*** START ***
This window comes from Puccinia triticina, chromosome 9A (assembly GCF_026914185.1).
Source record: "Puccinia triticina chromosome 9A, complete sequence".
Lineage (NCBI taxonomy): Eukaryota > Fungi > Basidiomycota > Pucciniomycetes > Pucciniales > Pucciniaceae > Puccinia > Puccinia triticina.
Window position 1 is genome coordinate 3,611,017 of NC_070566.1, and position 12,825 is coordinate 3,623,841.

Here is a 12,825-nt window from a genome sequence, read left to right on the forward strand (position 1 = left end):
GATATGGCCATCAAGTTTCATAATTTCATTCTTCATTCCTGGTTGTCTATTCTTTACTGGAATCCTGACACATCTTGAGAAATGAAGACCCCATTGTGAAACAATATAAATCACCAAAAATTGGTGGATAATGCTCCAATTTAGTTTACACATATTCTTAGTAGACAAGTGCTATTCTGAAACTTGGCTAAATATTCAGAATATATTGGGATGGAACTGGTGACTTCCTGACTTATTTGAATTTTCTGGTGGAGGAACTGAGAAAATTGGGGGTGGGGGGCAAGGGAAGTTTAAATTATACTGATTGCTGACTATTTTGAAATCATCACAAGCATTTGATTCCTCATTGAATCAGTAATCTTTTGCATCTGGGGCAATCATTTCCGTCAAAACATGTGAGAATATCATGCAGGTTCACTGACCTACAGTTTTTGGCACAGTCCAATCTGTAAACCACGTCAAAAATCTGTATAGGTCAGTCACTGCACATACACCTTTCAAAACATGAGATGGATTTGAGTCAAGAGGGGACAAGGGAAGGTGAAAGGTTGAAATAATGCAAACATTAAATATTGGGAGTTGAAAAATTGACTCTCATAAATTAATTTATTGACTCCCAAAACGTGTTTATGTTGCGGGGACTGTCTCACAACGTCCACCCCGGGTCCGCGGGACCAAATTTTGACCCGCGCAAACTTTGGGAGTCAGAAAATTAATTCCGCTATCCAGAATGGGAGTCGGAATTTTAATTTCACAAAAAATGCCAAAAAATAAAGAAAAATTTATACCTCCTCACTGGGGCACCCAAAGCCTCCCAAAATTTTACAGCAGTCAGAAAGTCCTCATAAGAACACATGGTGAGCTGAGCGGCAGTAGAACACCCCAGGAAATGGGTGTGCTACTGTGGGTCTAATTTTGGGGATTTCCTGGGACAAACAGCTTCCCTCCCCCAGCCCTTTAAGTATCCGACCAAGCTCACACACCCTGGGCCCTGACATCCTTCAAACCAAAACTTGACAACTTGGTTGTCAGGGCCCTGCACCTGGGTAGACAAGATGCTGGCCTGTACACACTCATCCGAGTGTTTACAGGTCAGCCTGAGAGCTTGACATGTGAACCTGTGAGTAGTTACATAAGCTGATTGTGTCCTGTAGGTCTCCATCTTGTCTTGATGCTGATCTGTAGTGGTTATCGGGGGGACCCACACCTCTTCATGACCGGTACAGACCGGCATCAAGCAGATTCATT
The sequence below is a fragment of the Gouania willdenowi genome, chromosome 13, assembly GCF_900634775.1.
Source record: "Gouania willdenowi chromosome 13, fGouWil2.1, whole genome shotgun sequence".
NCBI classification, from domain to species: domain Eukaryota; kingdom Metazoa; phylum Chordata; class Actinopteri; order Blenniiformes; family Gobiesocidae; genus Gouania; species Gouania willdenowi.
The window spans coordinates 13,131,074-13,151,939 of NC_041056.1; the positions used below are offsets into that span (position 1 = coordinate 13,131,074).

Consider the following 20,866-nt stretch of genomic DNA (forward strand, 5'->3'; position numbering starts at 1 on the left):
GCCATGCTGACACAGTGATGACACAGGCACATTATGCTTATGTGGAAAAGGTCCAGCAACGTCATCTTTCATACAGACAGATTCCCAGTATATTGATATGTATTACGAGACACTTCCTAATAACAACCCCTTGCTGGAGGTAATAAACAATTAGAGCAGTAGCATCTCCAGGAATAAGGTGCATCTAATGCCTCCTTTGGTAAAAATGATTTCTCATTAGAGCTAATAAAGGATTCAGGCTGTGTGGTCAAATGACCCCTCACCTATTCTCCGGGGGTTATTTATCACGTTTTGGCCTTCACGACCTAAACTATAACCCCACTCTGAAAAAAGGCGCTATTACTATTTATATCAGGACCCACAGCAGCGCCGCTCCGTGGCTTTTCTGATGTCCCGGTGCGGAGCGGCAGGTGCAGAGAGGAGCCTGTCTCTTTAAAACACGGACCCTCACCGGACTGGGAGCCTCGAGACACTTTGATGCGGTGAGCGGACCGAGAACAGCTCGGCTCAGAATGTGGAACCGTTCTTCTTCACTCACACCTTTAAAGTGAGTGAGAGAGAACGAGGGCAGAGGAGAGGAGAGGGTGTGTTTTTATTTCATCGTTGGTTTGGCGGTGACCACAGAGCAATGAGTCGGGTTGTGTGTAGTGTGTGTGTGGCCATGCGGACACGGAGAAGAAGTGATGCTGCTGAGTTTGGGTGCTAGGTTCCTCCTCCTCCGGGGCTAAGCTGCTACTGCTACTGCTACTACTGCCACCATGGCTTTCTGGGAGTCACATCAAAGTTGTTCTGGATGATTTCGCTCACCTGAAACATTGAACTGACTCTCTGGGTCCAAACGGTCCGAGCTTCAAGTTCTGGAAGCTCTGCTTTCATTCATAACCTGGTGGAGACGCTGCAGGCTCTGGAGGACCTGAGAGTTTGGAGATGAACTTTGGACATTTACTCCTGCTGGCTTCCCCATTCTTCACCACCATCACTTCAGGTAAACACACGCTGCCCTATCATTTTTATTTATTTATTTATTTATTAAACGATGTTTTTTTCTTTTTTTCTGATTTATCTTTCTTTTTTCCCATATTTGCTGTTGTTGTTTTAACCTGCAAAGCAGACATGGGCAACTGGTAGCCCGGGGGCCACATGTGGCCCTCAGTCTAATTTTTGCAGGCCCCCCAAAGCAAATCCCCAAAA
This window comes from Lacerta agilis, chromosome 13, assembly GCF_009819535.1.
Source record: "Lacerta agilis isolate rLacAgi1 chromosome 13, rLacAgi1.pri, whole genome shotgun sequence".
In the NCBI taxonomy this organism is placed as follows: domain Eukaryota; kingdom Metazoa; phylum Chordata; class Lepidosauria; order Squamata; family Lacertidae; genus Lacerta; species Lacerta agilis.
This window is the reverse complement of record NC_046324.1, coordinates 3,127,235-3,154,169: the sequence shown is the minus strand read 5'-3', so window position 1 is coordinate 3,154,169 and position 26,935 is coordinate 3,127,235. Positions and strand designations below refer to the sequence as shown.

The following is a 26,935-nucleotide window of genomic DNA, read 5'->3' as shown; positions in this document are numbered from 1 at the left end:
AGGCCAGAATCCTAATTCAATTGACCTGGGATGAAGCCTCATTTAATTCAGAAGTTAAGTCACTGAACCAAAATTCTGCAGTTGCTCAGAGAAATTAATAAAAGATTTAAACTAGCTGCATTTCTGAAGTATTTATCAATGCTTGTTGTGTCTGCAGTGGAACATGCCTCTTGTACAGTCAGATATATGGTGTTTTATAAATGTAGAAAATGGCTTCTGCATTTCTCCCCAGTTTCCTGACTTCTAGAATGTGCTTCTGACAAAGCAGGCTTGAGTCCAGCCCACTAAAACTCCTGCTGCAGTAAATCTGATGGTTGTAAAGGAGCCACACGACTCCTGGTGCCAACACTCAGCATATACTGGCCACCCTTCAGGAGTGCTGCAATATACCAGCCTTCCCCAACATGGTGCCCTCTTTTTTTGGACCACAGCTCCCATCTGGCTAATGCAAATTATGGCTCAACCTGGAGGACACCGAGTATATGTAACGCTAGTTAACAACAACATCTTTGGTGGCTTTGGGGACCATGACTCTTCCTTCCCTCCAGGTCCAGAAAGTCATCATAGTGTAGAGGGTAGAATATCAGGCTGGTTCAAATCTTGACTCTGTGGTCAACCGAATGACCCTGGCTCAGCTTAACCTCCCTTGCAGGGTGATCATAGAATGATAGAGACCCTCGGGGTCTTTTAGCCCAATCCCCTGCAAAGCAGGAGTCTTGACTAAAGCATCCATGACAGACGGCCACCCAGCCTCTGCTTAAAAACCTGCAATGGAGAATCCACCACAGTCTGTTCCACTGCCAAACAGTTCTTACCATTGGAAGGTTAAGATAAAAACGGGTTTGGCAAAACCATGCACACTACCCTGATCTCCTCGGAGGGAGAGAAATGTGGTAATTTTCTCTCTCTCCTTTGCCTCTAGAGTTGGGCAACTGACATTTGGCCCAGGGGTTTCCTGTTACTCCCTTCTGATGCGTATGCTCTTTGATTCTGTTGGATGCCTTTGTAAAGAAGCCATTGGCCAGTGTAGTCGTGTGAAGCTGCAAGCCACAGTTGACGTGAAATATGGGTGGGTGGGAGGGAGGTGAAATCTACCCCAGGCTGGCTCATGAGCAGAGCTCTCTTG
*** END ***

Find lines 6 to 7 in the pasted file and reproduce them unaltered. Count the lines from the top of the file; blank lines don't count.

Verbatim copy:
GATATGGCCATCAAGTTTCATAATTTCATTCTTCATTCCTGGTTGTCTATTCTTTACTGGAATCCTGACACATCTTGAGAAATGAAGACCCCATTGTGAAACAATATAAATCACCAAAAATTGGTGGATAATGCTCCAATTTAGTTTACACATATTCTTAGTAGACAAGTGCTATTCTGAAACTTGGCTAAATATTCAGAATATATTGGGATGGAACTGGTGACTTCCTGACTTATTTGAATTTTCTGGTGGAGGAACTGAGAAAATTGGGGGTGGGGGGCAAGGGAAGTTTAAATTATACTGATTGCTGACTATTTTGAAATCATCACAAGCATTTGATTCCTCATTGAATCAGTAATCTTTTGCATCTGGGGCAATCATTTCCGTCAAAACATGTGAGAATATCATGCAGGTTCACTGACCTACAGTTTTTGGCACAGTCCAATCTGTAAACCACGTCAAAAATCTGTATAGGTCAGTCACTGCACATACACCTTTCAAAACATGAGATGGATTTGAGTCAAGAGGGGACAAGGGAAGGTGAAAGGTTGAAATAATGCAAACATTAAATATTGGGAGTTGAAAAATTGACTCTCATAAATTAATTTATTGACTCCCAAAACGTGTTTATGTTGCGGGGACTGTCTCACAACGTCCACCCCGGGTCCGCGGGACCAAATTTTGACCCGCGCAAACTTTGGGAGTCAGAAAATTAATTCCGCTATCCAGAATGGGAGTCGGAATTTTAATTTCACAAAAAATGCCAAAAAATAAAGAAAAATTTATACCTCCTCACTGGGGCACCCAAAGCCTCCCAAAATTTTACAGCAGTCAGAAAGTCCTCATAAGAACACATGGTGAGCTGAGCGGCAGTAGAACACCCCAGGAAATGGGTGTGCTACTGTGGGTCTAATTTTGGGGATTTCCTGGGACAAACAGCTTCCCTCCCCCAGCCCTTTAAGTATCCGACCAAGCTCACACACCCTGGGCCCTGACATCCTTCAAACCAAAACTTGACAACTTGGTTGTCAGGGCCCTGCACCTGGGTAGACAAGATGCTGGCCTGTACACACTCATCCGAGTGTTTACAGGTCAGCCTGAGAGCTTGACATGTGAACCTGTGAGTAGTTACATAAGCTGATTGTGTCCTGTAGGTCTCCATCTTGTCTTGATGCTGATCTGTAGTGGTTATCGGGGGGACCCACACCTCTTCATGACCGGTACAGACCGGCATCAAGCAGATTCATT
The sequence below is a fragment of the Gouania willdenowi genome, chromosome 13, assembly GCF_900634775.1.